Oxo-biodegradation is officially defined by CEN as “degradation resulting from oxidative and cell-mediated phenomena, either simultaneously or successively.”


Oxo-biodegradable plastic can be tested and accredited to the OPA Standard  in order to determine whether the product is actually oxo-biodegradable.  More detailed testing is performed according the the following international standards.

OXO-BIODEGRADABLE plastic can be tested according to:

  • American Standard ASTM D6954 – “Standard Guide for Plastics that Degrade in the Environment by a Combination of Oxidation and Biodegradation”
  • British Standard 8472 Packaging – Method for determining the degradability, oxo-biodegradability and phyto-toxicity of plastics
  • French Accord T51-808  Plastics Assessment of oxo-biodegradability of polyolefinic materials in the form of films
  • Swedish Standard SPCR 141 Polymeric waste degradable by abiotic and subsequent biological degradation – Requirements and test methods
  • UAE Standard 5009:2009 Standard & Specification for Oxo-biodegradation of Plastic bags and other disposable Plastic objects
  • Saudi Standard:  (awaiting information from Perry)
  • ISO 17556 Plastics — Determination of the ultimate aerobic biodegradability in soil by measuring the oxygen demand in a respirometer or the amount of carbon dioxide evolved

• There are also standards in Singapore, Jordan, Iran, and other countries

• There is also a  French Standard XP_T_54-980__F  for oxo-biodegradable plastics in agriculture

These Standards measure:

• Tier 1 – Degradability

• Tier 2 –  Biodegradability

• Tier 3 –  Eco-toxicity  

See also OECD  201 and 208 (Eco-toxicity tests)

Oxo-biodegradable plastic products are bio-assimilated in the same way as nature’s wastes after their molecular weight has reduced to 40,000 Daltons or less.  

There are two types of Standards – Standard Guides and Standard Specifications.  ASTM 6954 is an acknowledged and respected Standard Guide for performing laboratory tests on oxo-biodegradable plastic.  It has been developed and published by ASTM International – the American standards organisation. This standard was revised and re-validated in 2018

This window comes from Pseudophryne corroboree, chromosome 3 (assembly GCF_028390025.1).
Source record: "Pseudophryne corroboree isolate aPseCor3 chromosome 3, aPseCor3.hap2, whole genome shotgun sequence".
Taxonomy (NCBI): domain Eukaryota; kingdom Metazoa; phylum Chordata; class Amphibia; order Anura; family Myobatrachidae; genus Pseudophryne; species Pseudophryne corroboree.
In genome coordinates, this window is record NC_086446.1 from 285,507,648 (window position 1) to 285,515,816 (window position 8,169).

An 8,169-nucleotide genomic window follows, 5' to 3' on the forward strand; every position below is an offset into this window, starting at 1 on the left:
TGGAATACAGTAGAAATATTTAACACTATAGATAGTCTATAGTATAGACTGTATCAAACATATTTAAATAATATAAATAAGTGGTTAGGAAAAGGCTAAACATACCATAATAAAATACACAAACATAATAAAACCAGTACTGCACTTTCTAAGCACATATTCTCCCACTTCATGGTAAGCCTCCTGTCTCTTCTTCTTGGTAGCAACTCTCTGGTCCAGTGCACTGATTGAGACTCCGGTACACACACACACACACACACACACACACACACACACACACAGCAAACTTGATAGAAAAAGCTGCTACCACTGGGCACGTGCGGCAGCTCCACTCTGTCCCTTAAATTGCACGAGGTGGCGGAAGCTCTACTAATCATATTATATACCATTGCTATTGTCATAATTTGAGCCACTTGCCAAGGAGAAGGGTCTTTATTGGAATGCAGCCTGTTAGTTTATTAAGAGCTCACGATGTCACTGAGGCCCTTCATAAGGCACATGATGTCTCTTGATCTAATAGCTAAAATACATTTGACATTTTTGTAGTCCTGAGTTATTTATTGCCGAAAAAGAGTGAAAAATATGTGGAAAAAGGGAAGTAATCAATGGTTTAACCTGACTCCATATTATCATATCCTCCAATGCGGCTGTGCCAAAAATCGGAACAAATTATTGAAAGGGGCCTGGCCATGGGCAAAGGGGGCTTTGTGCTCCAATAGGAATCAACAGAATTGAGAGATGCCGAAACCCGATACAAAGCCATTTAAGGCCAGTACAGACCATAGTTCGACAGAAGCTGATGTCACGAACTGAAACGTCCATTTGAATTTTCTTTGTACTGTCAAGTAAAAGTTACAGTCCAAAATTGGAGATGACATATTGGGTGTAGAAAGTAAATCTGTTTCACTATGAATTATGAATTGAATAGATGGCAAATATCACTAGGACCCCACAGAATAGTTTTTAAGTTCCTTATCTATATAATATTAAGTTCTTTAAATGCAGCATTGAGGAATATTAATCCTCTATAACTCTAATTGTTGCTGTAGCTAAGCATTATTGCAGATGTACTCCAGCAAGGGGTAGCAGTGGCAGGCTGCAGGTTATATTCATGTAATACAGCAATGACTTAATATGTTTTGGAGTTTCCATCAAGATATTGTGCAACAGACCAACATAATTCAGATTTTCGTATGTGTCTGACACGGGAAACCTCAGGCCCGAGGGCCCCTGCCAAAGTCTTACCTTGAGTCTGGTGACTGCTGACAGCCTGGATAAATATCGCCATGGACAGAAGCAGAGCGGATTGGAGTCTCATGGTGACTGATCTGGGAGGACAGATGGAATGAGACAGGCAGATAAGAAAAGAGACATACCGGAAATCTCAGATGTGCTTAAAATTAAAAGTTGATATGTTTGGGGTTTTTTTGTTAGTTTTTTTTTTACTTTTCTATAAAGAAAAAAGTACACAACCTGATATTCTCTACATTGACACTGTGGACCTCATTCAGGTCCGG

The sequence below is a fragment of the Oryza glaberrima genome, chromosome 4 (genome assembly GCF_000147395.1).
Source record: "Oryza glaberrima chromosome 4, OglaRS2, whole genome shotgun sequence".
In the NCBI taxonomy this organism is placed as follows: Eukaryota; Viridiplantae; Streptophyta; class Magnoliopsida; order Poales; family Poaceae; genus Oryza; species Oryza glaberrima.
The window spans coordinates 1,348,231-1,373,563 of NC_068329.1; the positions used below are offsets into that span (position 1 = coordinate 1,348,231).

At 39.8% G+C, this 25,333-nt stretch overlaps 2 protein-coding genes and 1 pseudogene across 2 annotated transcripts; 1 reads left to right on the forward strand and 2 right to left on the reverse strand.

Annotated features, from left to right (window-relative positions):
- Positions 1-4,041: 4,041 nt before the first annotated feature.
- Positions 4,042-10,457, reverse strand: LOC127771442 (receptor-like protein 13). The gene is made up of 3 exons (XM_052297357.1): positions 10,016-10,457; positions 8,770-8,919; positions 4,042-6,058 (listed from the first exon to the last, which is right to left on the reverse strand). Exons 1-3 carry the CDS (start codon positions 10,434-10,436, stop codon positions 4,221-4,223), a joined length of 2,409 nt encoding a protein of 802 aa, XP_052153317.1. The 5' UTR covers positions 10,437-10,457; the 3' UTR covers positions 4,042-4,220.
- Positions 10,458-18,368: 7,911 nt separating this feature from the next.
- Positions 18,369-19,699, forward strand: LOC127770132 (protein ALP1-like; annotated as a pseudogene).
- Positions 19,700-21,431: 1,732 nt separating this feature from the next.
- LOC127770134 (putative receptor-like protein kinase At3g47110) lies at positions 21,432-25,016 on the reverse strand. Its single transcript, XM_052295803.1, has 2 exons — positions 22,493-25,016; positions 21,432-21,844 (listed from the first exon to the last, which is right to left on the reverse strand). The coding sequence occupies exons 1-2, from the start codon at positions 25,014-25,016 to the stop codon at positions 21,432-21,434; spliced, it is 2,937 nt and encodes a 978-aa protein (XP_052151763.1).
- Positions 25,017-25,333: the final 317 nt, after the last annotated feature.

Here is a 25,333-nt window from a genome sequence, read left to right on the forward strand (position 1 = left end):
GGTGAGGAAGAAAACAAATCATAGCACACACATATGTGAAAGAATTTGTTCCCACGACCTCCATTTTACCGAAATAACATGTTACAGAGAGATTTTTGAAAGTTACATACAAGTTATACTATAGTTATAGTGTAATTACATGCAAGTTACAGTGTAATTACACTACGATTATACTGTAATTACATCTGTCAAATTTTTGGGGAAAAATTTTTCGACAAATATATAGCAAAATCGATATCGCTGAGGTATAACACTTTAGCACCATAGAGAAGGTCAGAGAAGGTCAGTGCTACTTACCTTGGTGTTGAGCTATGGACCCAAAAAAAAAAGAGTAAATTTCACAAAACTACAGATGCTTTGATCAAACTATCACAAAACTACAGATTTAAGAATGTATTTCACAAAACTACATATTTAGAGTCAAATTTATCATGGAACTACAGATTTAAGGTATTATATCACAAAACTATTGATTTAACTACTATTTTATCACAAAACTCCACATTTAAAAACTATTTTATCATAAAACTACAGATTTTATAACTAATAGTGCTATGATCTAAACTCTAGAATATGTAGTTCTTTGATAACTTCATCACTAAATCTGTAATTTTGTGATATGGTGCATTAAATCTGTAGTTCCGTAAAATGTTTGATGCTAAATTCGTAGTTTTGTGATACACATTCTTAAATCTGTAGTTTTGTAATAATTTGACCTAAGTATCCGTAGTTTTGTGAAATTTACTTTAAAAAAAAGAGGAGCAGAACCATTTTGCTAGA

ASTM D 6954 and BS 8472 have no less than six passes/fail criteria.  1. for the abiotic phase of the test (6.3 – 5% e-o-b and 5,000DA)  2. the tests for metal content and other elements (6.9.6), 3. Gel content (6.6.1), 4.Eco toxicity (6.9.6 –6.9.10), 5. PH value (6.9.6) and 6. for the biodegradation phase, (for unless 60 % of the organic carbon is converted to carbon dioxide the test cannot be considered completed and has therefore failed).

The tests performed according to ASTM D6954-04 tell industry and consumers what they need to know – namely whether the plastic is (a) degradable (b) biodegradable and (c) non-eco-toxic.  It is not necessary to refer to a Standard Specification unless it is desired to use the material for a particular purpose such as composting for which a specification is available. Note 3 to ASTM D6954-04 provides that if composting is the designated disposal route, ASTM D6400 should be used.

Conditions in the laboratory are designed to simulate, so far as possible, conditions in the real world, but have to be accelerated in order that tests may be done in a reasonable time and at a reasonable cost.  This does not invalidate the results in relation to real-world conditions.

There is no requirement in ASTM D6954-04 for the plastic to be converted to C02 in 180 days because, while timescale is critical in an industrial composting process, it is not critical for biodegradation in the environment.  Timescale in the natural environment depends on the amount of heat, light, and stress to which the material is subjected.  Nature’s wastes such as leaves twigs and straw may take ten years or more to biodegrade, but oxo-bio plastics will biodegrade more quickly than that, and much more quickly than ordinary plastic.

In oxo-biodegradable plastics, there are anti-oxidants mixed with the resins, and they must be consumed before degradation starts. People sometimes do not understand this sequence. An induction period must therefore elapse before degradation starts, due to the presence of the anti-oxidants, which have been included to give the product a pre-determined service-life